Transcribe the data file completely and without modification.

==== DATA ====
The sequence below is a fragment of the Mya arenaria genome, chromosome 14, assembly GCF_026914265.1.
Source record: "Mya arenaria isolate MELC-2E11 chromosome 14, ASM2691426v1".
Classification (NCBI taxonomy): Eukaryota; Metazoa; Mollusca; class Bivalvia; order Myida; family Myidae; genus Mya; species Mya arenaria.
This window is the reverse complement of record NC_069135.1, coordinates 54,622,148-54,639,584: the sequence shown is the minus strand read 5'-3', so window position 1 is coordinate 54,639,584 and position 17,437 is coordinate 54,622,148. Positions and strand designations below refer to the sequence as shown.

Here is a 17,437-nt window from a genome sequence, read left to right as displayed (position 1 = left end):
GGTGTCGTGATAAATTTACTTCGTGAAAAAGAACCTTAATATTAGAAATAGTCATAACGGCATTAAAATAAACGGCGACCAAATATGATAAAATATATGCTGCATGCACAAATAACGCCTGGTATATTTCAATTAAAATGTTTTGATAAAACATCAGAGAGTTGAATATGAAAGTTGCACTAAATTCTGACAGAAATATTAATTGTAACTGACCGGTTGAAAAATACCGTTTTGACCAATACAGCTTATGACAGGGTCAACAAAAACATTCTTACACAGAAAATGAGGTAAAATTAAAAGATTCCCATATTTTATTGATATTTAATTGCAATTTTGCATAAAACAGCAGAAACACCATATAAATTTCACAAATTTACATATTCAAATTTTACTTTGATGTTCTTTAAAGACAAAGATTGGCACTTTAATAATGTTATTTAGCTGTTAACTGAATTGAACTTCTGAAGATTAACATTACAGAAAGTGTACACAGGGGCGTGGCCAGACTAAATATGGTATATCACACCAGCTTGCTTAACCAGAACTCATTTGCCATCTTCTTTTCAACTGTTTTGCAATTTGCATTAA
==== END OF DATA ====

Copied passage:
The sequence below is a fragment of the Mya arenaria genome, chromosome 14, assembly GCF_026914265.1.
Source record: "Mya arenaria isolate MELC-2E11 chromosome 14, ASM2691426v1".
Classification (NCBI taxonomy): Eukaryota; Metazoa; Mollusca; class Bivalvia; order Myida; family Myidae; genus Mya; species Mya arenaria.
This window is the reverse complement of record NC_069135.1, coordinates 54,622,148-54,639,584: the sequence shown is the minus strand read 5'-3', so window position 1 is coordinate 54,639,584 and position 17,437 is coordinate 54,622,148. Positions and strand designations below refer to the sequence as shown.

Here is a 17,437-nt window from a genome sequence, read left to right as displayed (position 1 = left end):
GGTGTCGTGATAAATTTACTTCGTGAAAAAGAACCTTAATATTAGAAATAGTCATAACGGCATTAAAATAAACGGCGACCAAATATGATAAAATATATGCTGCATGCACAAATAACGCCTGGTATATTTCAATTAAAATGTTTTGATAAAACATCAGAGAGTTGAATATGAAAGTTGCACTAAATTCTGACAGAAATATTAATTGTAACTGACCGGTTGAAAAATACCGTTTTGACCAATACAGCTTATGACAGGGTCAACAAAAACATTCTTACACAGAAAATGAGGTAAAATTAAAAGATTCCCATATTTTATTGATATTTAATTGCAATTTTGCATAAAACAGCAGAAACACCATATAAATTTCACAAATTTACATATTCAAATTTTACTTTGATGTTCTTTAAAGACAAAGATTGGCACTTTAATAATGTTATTTAGCTGTTAACTGAATTGAACTTCTGAAGATTAACATTACAGAAAGTGTACACAGGGGCGTGGCCAGACTAAATATGGTATATCACACCAGCTTGCTTAACCAGAACTCATTTGCCATCTTCTTTTCAACTGTTTTGCAATTTGCATTAA